How does one stop the disturbing musings of the subconscious mind? I have no idea. (I WISH I did!) But I do know that today I need to be a little extra kinder to myself, and maybe even begin to examine why such strong feelings of shame, fear, and being out of control reared their awful heads to me as the sun was coming up and a beautiful new day was about to begin.

Last thing: I just want to say here that mental illness is 100% real and needs to be dealt with out in the open and without even one iota of shame. I have known many people who struggle with mental illness and the stigma of it in this country needs to be lifted once and for all.  It's no different from a physical illness because it IS a physical illness. It distorts the brain's chemicals the same way that leukemia harms blood cells and diabetes messes with blood sugar. A person living with mental illness is experiencing  emotions and reactions based on stresses in his or her mind that are absolutely real to them, as if they were actually happening, even if they are not.  Their minds are essentially in wheelchairs, and they need and deserve our empathy, our kindness, and our compassion, even if we can't understand or relate to what they are going through.

"Post traumatic stress disorder starts out with nightmares, flashbacks and actually reliving the event.  And this happens over and over and over and over in your mind. If you let it go on, it can become chronic and become hard if not impossible to treat." - Dale Archer

If you think it, you believe it.  If your mind does it, it's real. So make a conscious effort to fill your mind with beauty, positivity, light, optimism, and faith. It may not stop the nightmares, but it may make them have to fight harder to break through to the surface.


Friday, June 30, 2017

A lesson from a life cut short too soon.

I wasn't planning on writing today, but something happened that I needed to share.

Lately I've been on a kick of letting people from my past know that their actions affected me in a positive way. I've reached out to a former teacher, a camp counselor, and some co-workers from a long time ago to let them know how their encouragement and kind words really helped me at an integral times in my life.  It occurred to me that many of these people had no idea of the profound effect they had in my life and I realized that if I had helped someone out in this way I certainly would want to know.

So I reached out to someone recently and today I received a letter back. I can honestly say that it is one of the most tragic things I have ever read in my life and it really shook me out of whatever state I was in and brought each moment since into extremely sharp focus.  To explain:

Thirty-three years ago I was 14 and had a huge crush on a somewhat well-known actor. His name was Timothy Patrick Murphy. Do you remember him? He had a few small roles on some nighttime dramas in the 80s, including Dallas, and I was a huge fan.  Take a look at this picture and you'll see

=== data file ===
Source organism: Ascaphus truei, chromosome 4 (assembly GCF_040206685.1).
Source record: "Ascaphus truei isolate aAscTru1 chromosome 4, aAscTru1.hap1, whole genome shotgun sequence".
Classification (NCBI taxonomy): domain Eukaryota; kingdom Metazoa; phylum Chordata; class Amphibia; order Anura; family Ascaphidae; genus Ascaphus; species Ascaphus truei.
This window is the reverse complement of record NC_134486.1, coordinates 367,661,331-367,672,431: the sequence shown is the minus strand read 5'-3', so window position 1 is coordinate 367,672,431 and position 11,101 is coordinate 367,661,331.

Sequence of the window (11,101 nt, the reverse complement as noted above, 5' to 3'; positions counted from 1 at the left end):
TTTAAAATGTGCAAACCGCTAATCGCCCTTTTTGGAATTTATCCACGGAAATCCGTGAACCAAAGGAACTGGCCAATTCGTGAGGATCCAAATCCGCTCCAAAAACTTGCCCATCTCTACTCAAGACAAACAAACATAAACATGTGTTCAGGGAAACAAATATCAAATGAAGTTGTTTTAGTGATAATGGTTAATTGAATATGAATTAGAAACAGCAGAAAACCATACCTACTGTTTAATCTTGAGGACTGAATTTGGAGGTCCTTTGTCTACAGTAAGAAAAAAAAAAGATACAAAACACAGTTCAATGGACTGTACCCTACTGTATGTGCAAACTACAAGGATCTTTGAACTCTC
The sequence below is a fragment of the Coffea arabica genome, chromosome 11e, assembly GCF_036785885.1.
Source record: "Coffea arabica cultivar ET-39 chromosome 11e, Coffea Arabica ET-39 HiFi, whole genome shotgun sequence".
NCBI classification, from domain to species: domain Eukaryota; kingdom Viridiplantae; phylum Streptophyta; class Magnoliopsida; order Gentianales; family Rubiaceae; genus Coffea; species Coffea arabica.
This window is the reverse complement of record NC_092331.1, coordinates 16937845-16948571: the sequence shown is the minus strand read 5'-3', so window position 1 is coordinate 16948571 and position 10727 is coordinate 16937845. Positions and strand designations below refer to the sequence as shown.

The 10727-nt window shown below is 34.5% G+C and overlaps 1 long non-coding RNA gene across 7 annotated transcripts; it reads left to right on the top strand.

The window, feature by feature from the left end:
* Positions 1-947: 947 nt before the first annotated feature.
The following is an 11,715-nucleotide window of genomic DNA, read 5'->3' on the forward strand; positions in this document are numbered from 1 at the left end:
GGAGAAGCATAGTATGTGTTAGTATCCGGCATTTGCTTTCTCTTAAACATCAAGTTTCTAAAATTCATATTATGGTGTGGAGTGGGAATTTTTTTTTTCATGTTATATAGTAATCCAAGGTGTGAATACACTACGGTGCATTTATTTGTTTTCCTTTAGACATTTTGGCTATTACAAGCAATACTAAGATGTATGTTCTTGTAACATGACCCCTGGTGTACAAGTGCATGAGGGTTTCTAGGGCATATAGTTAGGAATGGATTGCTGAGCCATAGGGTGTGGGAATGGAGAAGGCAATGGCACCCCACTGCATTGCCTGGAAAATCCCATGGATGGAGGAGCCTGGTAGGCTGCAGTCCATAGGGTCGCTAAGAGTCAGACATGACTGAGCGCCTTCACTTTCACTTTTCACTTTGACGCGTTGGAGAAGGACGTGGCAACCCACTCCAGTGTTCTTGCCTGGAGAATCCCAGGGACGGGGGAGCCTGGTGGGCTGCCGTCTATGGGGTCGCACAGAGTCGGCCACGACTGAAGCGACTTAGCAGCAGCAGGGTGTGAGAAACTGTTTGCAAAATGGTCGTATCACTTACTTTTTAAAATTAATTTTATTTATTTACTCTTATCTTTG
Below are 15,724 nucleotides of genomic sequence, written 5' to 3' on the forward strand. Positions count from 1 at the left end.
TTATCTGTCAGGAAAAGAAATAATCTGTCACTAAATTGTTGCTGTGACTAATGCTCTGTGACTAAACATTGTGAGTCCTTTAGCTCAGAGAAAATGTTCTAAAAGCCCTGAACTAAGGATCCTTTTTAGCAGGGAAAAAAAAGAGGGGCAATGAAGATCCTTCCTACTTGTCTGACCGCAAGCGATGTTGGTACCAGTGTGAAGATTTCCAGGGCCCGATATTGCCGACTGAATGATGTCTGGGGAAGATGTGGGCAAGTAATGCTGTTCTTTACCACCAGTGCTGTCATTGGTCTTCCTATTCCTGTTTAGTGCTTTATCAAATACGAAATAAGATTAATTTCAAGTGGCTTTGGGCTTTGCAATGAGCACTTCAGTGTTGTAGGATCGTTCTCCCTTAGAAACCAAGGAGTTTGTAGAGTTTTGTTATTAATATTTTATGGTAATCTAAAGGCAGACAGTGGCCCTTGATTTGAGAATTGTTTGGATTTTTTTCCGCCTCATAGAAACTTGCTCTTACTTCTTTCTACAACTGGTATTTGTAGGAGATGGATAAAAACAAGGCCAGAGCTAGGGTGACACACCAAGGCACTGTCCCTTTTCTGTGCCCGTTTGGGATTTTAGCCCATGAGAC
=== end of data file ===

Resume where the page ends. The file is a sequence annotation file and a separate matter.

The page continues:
why:

                                                     :

Pretty cute, huh?

Anyway, every summer my mom used to take us kids to a taping of the local entertainment show called AM Philadelphia.  We used to love going and seeing all of the behind the scenes activity that went on and watching the hosts and celebrities joke around during the commercial breaks.  Well that summer we went to a show and while I cannot remember who was the guest that day, they did a promo for the following day's show and guess who was going to be on?! My favorite favorite actor crush Timothy Patrick Murphy himself!! I got extraordinarily excited, immediately turned to my mother and asked, "Can we pleeeease come back tomorrow to see him? I LOVE HIM!!!"  God bless my wonderful mother she agreed and I was over the moon with excitement.

The next day we got up bright and early again and headed downtown for the taping.  To our surprise there was a huge line outside the studio.  We had never seen this kind of thing before and I couldn't imagine that all of these people were there to see my favorite not-so-well-known actor guy.  Well, it turned out that they were all in line to see a little local band called "The Hooters" who were big in Philadelphia and who were about to explode both nationally and internationally within the year.  Kudos to my mother again, who went up to the person manning the door and let him know unequivocally that we knew one of the producers of the show, which was true!  The bouncer guy went and got the guy we knew, he ushered us past the throngs of fans to our very own special seats in the audience, where we sat expectantly for the show to begin.